Deprecated: Methods with the same name as their class will not be constructors in a future version of PHP; Data has a deprecated constructor in /nfs/c02/h04/mnt/27915/domains/mvhap.org/html/lib/setup.php on line 36
Motor Vehicles Hazards Archive | Introduction | Science and Injury Control
HomeIntroduction

Science and Injury Control

The evolution of concepts such as "crashworthiness" and "second collision" grew out of the insights of a few pioneers in the injury control field - physicians with emergency-room and public health experience, independent research engineers, crash investigators, epidemiologists and others. Those insights led to the recognition that motor vehicle collisions could be survived with greatly reduced severity and frequency of injury if the "packaging" of the vehicle occupants was made more protective.

The key to that protection was managing the forces to which occupants were exposed in crashes so that the forces did not exceed tolerable levels. The same principles applied to the highway environment itself; in single-vehicle accidents, occupants fared much better if their vehicles impacted energy-managing rather than unyielding roadside structures, and were not "tripped" into rollovers by curbs, ditches, or drop-offs. Injury reduction began turning its emphasis from driver behavior to vehicle crashworthiness and "forgiving roadsides."

The fruits of scientifically sound approaches to motor vehicle crash injury control have become evident in recent years with the advent of air bags, improved seat belts, and other vehicle design improvements. But there is still much to be done; injuries in motor vehicle crashes remain at epidemic levels and in recent years have failed to show a reduction trend. These crashes are still the leading cause of death and permanent impairment to children and young adults, and a major drain on the nation's medical and long-term care resources. An important public-health challenge remains. For the challenge to be met, the law - regulation, legislation and litigation - must act to promote implementation of additional improvements in vehicles and the highway environment so as to achieve needed injury-control progress.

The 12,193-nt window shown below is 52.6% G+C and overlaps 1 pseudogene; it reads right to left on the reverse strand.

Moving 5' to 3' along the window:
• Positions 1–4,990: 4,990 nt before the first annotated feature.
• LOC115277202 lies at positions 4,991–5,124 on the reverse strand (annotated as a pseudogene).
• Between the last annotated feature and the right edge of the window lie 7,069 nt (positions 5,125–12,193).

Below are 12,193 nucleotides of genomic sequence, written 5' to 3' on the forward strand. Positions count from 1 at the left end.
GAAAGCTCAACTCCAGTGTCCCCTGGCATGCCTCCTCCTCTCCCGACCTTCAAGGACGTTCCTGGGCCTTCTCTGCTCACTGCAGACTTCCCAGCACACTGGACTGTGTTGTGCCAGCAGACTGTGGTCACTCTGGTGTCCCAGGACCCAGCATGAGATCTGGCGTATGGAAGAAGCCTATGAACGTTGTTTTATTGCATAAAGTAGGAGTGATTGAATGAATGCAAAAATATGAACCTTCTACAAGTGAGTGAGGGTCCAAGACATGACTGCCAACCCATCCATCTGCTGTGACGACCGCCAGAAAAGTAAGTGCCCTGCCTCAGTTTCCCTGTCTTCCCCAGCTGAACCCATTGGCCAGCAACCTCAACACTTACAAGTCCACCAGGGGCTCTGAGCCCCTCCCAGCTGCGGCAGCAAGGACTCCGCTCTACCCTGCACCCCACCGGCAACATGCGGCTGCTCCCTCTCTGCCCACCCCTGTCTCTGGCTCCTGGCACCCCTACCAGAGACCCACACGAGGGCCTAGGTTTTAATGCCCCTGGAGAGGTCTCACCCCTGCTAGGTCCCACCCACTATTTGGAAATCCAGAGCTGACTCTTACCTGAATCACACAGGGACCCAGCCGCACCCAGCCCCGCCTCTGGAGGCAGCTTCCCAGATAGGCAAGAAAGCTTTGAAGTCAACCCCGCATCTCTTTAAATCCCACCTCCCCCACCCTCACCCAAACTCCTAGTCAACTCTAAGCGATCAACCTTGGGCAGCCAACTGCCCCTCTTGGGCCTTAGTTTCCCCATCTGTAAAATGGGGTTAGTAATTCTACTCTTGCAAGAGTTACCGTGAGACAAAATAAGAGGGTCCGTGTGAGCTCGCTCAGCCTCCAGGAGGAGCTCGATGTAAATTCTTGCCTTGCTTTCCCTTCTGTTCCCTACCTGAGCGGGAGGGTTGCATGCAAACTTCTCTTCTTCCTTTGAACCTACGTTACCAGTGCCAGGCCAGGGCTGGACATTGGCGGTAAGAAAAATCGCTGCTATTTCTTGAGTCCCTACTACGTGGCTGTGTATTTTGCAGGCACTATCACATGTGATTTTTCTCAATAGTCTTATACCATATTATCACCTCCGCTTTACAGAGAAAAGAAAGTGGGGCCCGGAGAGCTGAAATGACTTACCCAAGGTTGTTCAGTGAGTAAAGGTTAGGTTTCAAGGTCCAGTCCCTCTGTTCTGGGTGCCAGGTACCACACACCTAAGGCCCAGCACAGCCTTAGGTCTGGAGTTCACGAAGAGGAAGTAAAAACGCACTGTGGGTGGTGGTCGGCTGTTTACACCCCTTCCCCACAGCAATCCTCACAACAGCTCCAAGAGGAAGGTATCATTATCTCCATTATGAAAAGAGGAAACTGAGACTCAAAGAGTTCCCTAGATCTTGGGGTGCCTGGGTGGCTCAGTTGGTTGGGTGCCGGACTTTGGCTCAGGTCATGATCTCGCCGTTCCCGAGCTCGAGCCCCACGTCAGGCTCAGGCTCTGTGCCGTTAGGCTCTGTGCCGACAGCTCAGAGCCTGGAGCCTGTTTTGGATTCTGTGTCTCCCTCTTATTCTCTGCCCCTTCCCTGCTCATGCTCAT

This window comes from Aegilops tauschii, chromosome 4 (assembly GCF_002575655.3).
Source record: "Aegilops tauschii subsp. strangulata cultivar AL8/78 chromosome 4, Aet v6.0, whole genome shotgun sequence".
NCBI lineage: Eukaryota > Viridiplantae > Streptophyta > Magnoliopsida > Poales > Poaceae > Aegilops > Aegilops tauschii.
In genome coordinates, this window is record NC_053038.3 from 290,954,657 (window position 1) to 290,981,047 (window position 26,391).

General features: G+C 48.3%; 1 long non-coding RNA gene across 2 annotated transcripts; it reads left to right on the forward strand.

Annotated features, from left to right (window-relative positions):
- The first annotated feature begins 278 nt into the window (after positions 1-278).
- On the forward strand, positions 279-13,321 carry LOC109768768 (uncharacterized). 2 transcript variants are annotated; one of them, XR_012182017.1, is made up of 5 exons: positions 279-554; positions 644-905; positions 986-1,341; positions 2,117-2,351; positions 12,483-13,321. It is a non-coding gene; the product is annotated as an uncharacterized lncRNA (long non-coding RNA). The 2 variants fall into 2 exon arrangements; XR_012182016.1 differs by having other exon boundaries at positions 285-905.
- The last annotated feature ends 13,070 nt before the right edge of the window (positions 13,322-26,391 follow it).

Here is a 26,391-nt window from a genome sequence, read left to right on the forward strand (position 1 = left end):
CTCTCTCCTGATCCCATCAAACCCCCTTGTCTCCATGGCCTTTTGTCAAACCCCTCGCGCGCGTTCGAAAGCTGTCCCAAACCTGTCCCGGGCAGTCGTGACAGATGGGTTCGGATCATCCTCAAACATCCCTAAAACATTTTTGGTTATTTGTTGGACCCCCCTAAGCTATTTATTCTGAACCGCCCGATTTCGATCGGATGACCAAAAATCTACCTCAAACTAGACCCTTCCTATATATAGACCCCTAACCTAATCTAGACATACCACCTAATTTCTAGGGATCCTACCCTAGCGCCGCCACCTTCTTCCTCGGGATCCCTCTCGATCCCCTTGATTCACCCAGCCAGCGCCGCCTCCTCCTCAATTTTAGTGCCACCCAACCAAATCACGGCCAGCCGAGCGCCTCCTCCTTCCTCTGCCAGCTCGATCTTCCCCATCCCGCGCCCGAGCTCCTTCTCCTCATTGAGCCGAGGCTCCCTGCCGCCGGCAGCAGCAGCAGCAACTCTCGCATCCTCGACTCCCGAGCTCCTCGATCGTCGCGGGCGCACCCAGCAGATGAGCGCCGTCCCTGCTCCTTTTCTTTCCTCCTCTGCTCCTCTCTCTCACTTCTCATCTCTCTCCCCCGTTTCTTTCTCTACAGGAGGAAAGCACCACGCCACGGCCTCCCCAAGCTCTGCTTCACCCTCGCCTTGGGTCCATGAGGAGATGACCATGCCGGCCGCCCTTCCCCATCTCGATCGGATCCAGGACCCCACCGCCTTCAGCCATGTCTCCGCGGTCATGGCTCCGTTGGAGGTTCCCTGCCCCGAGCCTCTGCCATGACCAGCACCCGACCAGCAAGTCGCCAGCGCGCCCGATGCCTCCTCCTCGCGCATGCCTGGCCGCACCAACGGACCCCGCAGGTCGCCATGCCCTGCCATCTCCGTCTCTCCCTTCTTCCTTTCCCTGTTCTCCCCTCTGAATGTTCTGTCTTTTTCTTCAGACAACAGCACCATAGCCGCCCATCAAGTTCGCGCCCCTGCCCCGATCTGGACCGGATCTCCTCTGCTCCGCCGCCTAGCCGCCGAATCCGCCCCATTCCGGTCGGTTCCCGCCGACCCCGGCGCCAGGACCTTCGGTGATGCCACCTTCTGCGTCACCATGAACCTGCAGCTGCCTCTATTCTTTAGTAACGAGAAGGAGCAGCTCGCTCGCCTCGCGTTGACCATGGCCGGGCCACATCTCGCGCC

Back to Top

preloaded imagepreloaded imagepreloaded imagepreloaded imagepreloaded imagepreloaded imagepreloaded imagepreloaded imagepreloaded imagepreloaded imagepreloaded imagepreloaded imagepreloaded imagepreloaded imagepreloaded imagepreloaded imagepreloaded imagepreloaded imagepreloaded imagepreloaded imagepreloaded imagepreloaded imagepreloaded imagepreloaded imagepreloaded imagepreloaded imagepreloaded imagepreloaded imagepreloaded imagepreloaded imagepreloaded imagepreloaded imagepreloaded imagepreloaded imagepreloaded imagepreloaded imagepreloaded image